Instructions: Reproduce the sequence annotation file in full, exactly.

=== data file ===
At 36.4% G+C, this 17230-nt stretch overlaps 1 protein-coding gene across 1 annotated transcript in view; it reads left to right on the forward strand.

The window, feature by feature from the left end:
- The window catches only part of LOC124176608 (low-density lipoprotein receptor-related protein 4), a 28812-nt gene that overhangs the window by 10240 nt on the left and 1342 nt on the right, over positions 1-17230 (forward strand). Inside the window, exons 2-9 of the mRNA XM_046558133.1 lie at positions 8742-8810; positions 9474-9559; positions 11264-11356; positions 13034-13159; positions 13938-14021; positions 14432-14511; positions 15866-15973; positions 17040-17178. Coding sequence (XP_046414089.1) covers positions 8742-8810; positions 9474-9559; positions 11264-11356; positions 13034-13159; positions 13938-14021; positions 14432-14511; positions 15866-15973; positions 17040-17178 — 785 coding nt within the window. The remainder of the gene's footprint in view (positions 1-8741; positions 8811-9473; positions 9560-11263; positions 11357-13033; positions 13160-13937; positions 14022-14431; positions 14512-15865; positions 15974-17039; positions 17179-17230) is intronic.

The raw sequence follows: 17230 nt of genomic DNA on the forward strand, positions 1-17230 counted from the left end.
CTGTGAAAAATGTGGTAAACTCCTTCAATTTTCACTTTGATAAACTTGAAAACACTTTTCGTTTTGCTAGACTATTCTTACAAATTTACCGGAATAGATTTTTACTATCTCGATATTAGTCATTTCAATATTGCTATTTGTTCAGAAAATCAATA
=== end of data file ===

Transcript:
At 36.4% G+C, this 17230-nt stretch overlaps 1 protein-coding gene across 1 annotated transcript in view; it reads left to right on the forward strand.

The window, feature by feature from the left end:
- The window catches only part of LOC124176608 (low-density lipoprotein receptor-related protein 4), a 28812-nt gene that overhangs the window by 10240 nt on the left and 1342 nt on the right, over positions 1-17230 (forward strand). Inside the window, exons 2-9 of the mRNA XM_046558133.1 lie at positions 8742-8810; positions 9474-9559; positions 11264-11356; positions 13034-13159; positions 13938-14021; positions 14432-14511; positions 15866-15973; positions 17040-17178. Coding sequence (XP_046414089.1) covers positions 8742-8810; positions 9474-9559; positions 11264-11356; positions 13034-13159; positions 13938-14021; positions 14432-14511; positions 15866-15973; positions 17040-17178 — 785 coding nt within the window. The remainder of the gene's footprint in view (positions 1-8741; positions 8811-9473; positions 9560-11263; positions 11357-13033; positions 13160-13937; positions 14022-14431; positions 14512-15865; positions 15974-17039; positions 17179-17230) is intronic.

The raw sequence follows: 17230 nt of genomic DNA on the forward strand, positions 1-17230 counted from the left end.
CTGTGAAAAATGTGGTAAACTCCTTCAATTTTCACTTTGATAAACTTGAAAACACTTTTCGTTTTGCTAGACTATTCTTACAAATTTACCGGAATAGATTTTTACTATCTCGATATTAGTCATTTCAATATTGCTATTTGTTCAGAAAATCAATA